I already mentioned the issue of licences. We are concerned about the fact that now we have a split jurisdiction in which licences are issued provincially and regulation and control are federal responsibilities under the Department of Fisheries and Oceans.
    That's what I came to say.
    Thank you.

(1940)

[Translation]

    Thank you very much.
    I now give the floor to Mr. Connors.

[English]

    Thanks very much for the invitation to speak to you this evening, albeit briefly.
    My name is Brendan Connors. I'm a PhD candidate at Simon Fraser University in the department of biological sciences. I've been there for the past almost five years and I've conducted a bunch of research on various aspects of interactions between farmed salmon and wild salmon. My work combines intensive field observations and controlled experiments with the synthesis of existing data sets on salmon and sea lice populations. I work with scientists from other academic institutions, non-governmental organizations, and the Department of Fisheries and Oceans to ask questions about interactions between farmed and wild fish. I've published seven peer-reviewed publications to date with these other scientists.
    I've also been involved in work in the Broughton Archipelago since the spring of 2003. I believe you've heard a considerable amount of previous testimony with regard to pink salmon and sea lice in the Broughton Archipelago, and you're also probably all very acutely aware of concerns with regard to Fraser River sockeye and farmed salmon interactions, particularly here in the Discovery Islands.
    I think the work I've done most directly speaks to some of the things you're interested in hearing about this evening. It involves research that looks at some of the broader ecosystem consequences of sea lice transmission from farmed fish to wild fish. Specifically, what I've worked on for the past number of years is understanding how sea lice influence early marine interactions between pink salmon and the salmonic predators that track them during early marine life, particularly coho salmon smolts.
    Unlike pink salmon, coho salmon spend, on average, about one year in fresh water before they enter the marine environment. When they do enter the ocean, particularly in areas like the Broughton Archipelago, where there are odd- and even-year cycles of pink salmon, they feed aggressively on pink salmon for the first couple of months of marine life. This predation can be really intensive; it can account for up to about 70% of early marine mortality in pink salmon. This is during the period of time when, in areas where there isn't intensive salmon aquaculture, there aren't usually very many sea lice. What I've been interested in is what the addition of sea lice means for this natural predator-prey dynamic.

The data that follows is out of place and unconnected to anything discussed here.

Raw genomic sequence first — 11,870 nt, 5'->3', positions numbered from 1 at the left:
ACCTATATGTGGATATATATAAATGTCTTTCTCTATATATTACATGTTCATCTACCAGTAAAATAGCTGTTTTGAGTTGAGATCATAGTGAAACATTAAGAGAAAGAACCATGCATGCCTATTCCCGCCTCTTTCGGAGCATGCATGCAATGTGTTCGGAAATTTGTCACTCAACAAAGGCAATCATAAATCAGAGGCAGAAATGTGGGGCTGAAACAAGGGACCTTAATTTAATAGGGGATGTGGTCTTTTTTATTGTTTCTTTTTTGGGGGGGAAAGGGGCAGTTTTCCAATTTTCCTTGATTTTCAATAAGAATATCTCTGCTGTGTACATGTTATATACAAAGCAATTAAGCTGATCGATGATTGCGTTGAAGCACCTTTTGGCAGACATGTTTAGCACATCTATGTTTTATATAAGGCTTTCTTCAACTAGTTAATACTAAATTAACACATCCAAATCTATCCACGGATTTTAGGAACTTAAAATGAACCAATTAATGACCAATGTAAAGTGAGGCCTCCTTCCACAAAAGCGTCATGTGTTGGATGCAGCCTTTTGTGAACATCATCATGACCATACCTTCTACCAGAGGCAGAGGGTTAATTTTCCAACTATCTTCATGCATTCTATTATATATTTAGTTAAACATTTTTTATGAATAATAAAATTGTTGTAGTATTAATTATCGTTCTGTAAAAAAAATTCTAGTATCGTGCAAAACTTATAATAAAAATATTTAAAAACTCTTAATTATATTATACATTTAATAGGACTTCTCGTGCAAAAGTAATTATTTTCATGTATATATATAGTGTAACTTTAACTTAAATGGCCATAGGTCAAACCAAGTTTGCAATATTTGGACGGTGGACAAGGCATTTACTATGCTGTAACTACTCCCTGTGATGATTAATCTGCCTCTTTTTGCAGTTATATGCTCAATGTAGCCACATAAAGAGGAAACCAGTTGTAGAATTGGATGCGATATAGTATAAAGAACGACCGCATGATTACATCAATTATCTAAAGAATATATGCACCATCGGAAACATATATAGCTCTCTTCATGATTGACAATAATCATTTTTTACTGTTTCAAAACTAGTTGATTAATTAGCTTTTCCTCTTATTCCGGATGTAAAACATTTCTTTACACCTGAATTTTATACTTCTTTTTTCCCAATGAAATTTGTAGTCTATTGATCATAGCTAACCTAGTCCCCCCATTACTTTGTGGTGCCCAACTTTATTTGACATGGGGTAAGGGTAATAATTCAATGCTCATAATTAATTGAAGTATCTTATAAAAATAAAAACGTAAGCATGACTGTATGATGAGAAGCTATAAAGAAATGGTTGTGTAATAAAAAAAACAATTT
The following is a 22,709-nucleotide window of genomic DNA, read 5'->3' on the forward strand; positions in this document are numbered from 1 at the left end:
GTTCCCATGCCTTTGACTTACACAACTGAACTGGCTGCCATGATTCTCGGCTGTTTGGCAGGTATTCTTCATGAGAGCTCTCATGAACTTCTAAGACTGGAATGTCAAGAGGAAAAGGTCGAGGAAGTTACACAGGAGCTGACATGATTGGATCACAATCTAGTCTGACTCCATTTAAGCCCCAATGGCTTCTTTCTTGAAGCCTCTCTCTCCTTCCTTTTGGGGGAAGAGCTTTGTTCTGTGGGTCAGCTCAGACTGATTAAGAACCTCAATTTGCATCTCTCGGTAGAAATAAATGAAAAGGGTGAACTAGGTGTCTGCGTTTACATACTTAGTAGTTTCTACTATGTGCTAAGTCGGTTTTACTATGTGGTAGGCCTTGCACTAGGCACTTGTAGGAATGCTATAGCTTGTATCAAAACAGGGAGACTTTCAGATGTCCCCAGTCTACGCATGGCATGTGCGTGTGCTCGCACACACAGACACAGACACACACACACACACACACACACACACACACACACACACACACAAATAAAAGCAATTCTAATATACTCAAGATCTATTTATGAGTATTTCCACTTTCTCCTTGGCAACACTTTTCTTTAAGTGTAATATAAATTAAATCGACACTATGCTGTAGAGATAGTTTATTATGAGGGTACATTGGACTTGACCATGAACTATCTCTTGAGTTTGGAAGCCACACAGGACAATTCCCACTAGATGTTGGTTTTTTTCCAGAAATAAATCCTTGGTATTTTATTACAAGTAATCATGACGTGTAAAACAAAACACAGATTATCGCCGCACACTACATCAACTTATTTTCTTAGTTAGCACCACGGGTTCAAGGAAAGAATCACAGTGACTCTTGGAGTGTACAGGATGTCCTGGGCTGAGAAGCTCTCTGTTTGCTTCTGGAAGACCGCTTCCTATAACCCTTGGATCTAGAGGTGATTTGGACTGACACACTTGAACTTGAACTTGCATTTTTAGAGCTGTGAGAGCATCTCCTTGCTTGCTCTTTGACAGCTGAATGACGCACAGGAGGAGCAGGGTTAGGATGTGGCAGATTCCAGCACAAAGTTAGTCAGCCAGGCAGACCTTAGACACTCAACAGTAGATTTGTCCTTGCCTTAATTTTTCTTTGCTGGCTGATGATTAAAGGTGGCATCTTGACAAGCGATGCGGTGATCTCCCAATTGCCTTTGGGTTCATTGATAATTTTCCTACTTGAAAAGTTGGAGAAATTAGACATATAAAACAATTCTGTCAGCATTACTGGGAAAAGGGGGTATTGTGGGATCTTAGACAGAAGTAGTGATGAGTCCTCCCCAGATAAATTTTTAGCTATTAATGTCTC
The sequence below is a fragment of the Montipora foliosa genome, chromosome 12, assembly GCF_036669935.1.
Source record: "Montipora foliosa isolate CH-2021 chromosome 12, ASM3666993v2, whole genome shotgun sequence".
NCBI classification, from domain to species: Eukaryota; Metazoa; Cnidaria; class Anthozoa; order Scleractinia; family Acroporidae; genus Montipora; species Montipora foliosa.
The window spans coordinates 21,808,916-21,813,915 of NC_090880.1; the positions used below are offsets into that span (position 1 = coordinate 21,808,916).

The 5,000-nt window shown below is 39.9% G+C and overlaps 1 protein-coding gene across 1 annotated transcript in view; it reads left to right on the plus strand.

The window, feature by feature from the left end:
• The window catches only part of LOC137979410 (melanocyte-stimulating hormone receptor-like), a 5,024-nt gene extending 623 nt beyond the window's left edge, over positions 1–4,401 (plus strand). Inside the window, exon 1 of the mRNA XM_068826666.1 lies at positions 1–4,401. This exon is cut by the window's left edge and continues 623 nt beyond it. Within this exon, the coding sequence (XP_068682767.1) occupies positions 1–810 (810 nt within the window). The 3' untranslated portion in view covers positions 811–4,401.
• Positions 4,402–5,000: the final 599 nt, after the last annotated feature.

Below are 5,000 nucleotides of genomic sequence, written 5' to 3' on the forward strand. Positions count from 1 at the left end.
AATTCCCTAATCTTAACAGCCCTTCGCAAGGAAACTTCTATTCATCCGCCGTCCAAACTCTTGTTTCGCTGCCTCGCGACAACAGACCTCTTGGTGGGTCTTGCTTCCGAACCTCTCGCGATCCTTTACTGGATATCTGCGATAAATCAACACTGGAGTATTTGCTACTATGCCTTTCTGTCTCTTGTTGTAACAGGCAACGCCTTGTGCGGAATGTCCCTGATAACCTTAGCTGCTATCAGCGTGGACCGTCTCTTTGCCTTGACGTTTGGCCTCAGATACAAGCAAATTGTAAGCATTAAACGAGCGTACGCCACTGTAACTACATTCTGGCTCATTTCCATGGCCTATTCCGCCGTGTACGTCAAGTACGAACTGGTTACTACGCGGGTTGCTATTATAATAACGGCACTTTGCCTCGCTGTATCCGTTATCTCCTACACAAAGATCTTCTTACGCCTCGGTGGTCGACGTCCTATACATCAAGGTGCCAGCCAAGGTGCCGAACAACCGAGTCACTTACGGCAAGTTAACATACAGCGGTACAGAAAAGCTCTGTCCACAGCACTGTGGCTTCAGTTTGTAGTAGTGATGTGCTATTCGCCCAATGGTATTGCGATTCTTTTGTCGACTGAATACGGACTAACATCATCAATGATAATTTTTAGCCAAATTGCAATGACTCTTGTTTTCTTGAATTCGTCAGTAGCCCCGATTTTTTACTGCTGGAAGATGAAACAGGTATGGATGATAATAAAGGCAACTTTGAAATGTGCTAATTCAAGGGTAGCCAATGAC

Very briefly, in a nutshell, what we've shown is that infected pink salmon are selectively predated upon by coho. That's not surprising, since an infected pink is easier to capture than an uninfected one, but what is surprising is that this comes at a cost to the coho that are feeding on them. Sea lice are incredibly adept at escaping the demise of the pink salmon that they're on and transferring to the coho as the coho feed on those pink salmon. This actually results in the accumulation and intensification of lice on those coho salmon when they're feeding on infected pink salmon. We've estimated that this increases infection twofold to threefold on those coho salmon in areas where they are reared and then interact with infected pink salmon prey.
    Most salmon die one way or another during early marine life. Often that's the real bottleneck. A critical question that arose from this research is what consequences, if any, this accumulation of sea lice on coho has on their population level. On the one hand, you can imagine that increased ability to capture and feed on pink salmon may be a net positive for coho salmon population, because there's an increased access to early marine resources. On the other hand, one might hypothesize that as a result of the accumulation of lice impacts on early marine growth, there may be negative consequences.
    In an effort to tease apart these different possibilities and ask that question, we've compiled about 35 years of data from Fisheries and Oceans Canada on the number of adult coho salmon that return to both the Broughton Archipelago and to the populations to the west and to the north. They share a very common coastal marine environment, except for some populations that rear and interact around salmon farms and infected pink salmon prey.
    What we're able to do is tease apart or control for the confounding influence of climate and fishing pressure and ask if there are any obvious differences between these groups of coho salmon before and during these recurrent infestations that you've heard about in the mid-2000s in the Broughton Archipelago.
    The results of the analysis support the hypothesis that sea lice from infected pink salmon from salmon farms are negatively impacting coho salmon populations. In fact, those populations that we looked at were depressed about sevenfold, concurrent with sea lice infestations adjacent to salmon aquaculture.

(1945)

     It's important to note that during that time this was preceding the coordinated changes that have gone on in the Broughton, so analysis of an updated data set is ongoing.
    Two really quick key points I want to make before I wrap up is that this research highlights that it may not just be pink salmon that are impacted by sea lice from aquaculture. That's an important point to keep in mind here. There's a potential for disease to propagate through lice. It also highlights that monitoring and rigorous assessment of the health of wild salmon, both at the individual and population level, is imperative to making informed decisions about the viability and long-term sustainability of aquaculture in areas adjacent to wild fish.